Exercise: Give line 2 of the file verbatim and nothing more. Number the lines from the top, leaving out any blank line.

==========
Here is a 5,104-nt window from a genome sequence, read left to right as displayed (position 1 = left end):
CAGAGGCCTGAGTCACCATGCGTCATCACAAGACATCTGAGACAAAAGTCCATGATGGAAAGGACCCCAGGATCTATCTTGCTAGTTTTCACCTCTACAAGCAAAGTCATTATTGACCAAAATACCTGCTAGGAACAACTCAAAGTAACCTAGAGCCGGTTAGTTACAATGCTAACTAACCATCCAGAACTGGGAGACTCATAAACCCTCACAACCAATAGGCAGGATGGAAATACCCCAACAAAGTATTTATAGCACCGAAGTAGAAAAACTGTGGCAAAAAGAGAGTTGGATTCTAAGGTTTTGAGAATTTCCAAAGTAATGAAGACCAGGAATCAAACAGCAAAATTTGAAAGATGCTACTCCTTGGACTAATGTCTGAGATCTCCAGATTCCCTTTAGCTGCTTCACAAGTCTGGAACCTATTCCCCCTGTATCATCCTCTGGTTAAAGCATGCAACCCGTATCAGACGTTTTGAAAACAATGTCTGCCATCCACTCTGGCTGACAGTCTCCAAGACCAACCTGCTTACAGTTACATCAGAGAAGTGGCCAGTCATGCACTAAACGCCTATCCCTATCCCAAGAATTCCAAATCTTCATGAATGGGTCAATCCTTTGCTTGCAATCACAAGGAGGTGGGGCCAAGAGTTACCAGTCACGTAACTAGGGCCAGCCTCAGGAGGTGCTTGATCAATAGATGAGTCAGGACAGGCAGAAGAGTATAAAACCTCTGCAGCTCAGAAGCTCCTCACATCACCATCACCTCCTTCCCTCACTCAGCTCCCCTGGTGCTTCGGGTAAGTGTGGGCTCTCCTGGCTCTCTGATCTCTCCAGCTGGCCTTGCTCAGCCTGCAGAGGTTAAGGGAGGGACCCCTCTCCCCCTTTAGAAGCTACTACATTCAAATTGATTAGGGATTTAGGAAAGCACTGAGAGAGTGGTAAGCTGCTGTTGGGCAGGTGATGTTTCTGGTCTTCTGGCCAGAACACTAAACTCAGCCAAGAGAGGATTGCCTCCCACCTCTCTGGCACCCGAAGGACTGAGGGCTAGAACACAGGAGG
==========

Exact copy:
CAGAGGCCTGAGTCACCATGCGTCATCACAAGACATCTGAGACAAAAGTCCATGATGGAAAGGACCCCAGGATCTATCTTGCTAGTTTTCACCTCTACAAGCAAAGTCATTATTGACCAAAATACCTGCTAGGAACAACTCAAAGTAACCTAGAGCCGGTTAGTTACAATGCTAACTAACCATCCAGAACTGGGAGACTCATAAACCCTCACAACCAATAGGCAGGATGGAAATACCCCAACAAAGTATTTATAGCACCGAAGTAGAAAAACTGTGGCAAAAAGAGAGTTGGATTCTAAGGTTTTGAGAATTTCCAAAGTAATGAAGACCAGGAATCAAACAGCAAAATTTGAAAGATGCTACTCCTTGGACTAATGTCTGAGATCTCCAGATTCCCTTTAGCTGCTTCACAAGTCTGGAACCTATTCCCCCTGTATCATCCTCTGGTTAAAGCATGCAACCCGTATCAGACGTTTTGAAAACAATGTCTGCCATCCACTCTGGCTGACAGTCTCCAAGACCAACCTGCTTACAGTTACATCAGAGAAGTGGCCAGTCATGCACTAAACGCCTATCCCTATCCCAAGAATTCCAAATCTTCATGAATGGGTCAATCCTTTGCTTGCAATCACAAGGAGGTGGGGCCAAGAGTTACCAGTCACGTAACTAGGGCCAGCCTCAGGAGGTGCTTGATCAATAGATGAGTCAGGACAGGCAGAAGAGTATAAAACCTCTGCAGCTCAGAAGCTCCTCACATCACCATCACCTCCTTCCCTCACTCAGCTCCCCTGGTGCTTCGGGTAAGTGTGGGCTCTCCTGGCTCTCTGATCTCTCCAGCTGGCCTTGCTCAGCCTGCAGAGGTTAAGGGAGGGACCCCTCTCCCCCTTTAGAAGCTACTACATTCAAATTGATTAGGGATTTAGGAAAGCACTGAGAGAGTGGTAAGCTGCTGTTGGGCAGGTGATGTTTCTGGTCTTCTGGCCAGAACACTAAACTCAGCCAAGAGAGGATTGCCTCCCACCTCTCTGGCACCCGAAGGACTGAGGGCTAGAACACAGGAGG